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Estimating Software Maintenance

DavidI recently read an interesting and informative article that presents a unique and proven approach for estimating maintenance and support activities using a new type of "sizing" model. The authors, Anjali Mogre and Penelope Estrada Nava, share their experience based on the work they have done at Atos worldwide.

The article opens with a positioning statement identifying issues with estimating software maintenance and support activities. Simply put, there is no reliable standard for sizing and estimating the effort associated with maintenance and support activities. Examples of software maintenance are described as correcting faults, software migrations, design improvements, adapting to different technical environments, etc.

Noted in the article are existing standards and practices, such as ISO/IEC standard 15939, IFPUG Function Point Analysis, lines of code measures and benchmark data from the International Software Benchmarking Standards Group (ISBSG). While valuable in their own right, the author points out the shortcomings of each in being able to properly size and forecast the size and complexity of a maintenance effort.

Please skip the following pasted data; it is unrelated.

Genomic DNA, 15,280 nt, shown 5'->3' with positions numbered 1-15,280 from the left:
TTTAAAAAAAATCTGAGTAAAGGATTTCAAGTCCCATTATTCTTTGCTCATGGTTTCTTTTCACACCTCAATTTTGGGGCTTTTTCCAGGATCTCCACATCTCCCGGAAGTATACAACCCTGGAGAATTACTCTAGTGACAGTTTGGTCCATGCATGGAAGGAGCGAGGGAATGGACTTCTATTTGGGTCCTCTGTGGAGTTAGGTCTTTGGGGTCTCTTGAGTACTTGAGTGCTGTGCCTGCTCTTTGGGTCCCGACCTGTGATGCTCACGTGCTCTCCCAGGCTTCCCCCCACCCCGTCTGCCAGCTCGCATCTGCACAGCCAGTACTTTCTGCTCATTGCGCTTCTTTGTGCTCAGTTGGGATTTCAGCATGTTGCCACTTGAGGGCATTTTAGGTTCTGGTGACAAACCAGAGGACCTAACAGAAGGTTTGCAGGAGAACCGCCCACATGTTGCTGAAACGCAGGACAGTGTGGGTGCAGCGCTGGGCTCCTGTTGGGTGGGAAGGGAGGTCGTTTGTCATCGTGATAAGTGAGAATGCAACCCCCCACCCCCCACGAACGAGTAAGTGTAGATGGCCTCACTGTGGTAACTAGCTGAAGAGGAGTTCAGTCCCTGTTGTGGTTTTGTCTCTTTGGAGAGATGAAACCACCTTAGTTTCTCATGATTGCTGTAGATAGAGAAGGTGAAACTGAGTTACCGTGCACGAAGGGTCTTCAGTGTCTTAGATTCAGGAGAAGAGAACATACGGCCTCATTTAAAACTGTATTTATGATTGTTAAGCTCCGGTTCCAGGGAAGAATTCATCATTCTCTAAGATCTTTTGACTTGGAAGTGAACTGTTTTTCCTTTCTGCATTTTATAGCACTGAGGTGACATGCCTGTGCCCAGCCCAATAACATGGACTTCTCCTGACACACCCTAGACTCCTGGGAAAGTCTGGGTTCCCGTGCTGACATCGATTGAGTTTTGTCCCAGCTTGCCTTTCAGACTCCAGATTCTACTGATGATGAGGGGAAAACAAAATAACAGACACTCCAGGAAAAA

The proposed solution is based on an internally developed size measure and the ITIL definition of a service request (problem ticket). The size measure is called a "Work Point," and it is defined as a function of the type and complexity of a ticket (as defined by ITIL).

However, the best parts of the article are the details that follow. An in-depth review of the practices used in this method are presented with detailed examples and explanations. The practical application of this approach allows one to imagine and consider how these techniques could be applied to one's own needs to improve one's ability to manage their maintenance work load.

At the conclusion of the article we learn that not only is this an effective technique for sizing and estimating maintenance activities, but it has also been used to baseline productivity, measure performance improvements and set productivity targets.

If you are struggling with your maintenance and support work stream (and who isn’t), then this is a must read.

Download the article here.

David Herron
VP Software Performance Management

Written by David Herron at 05:00
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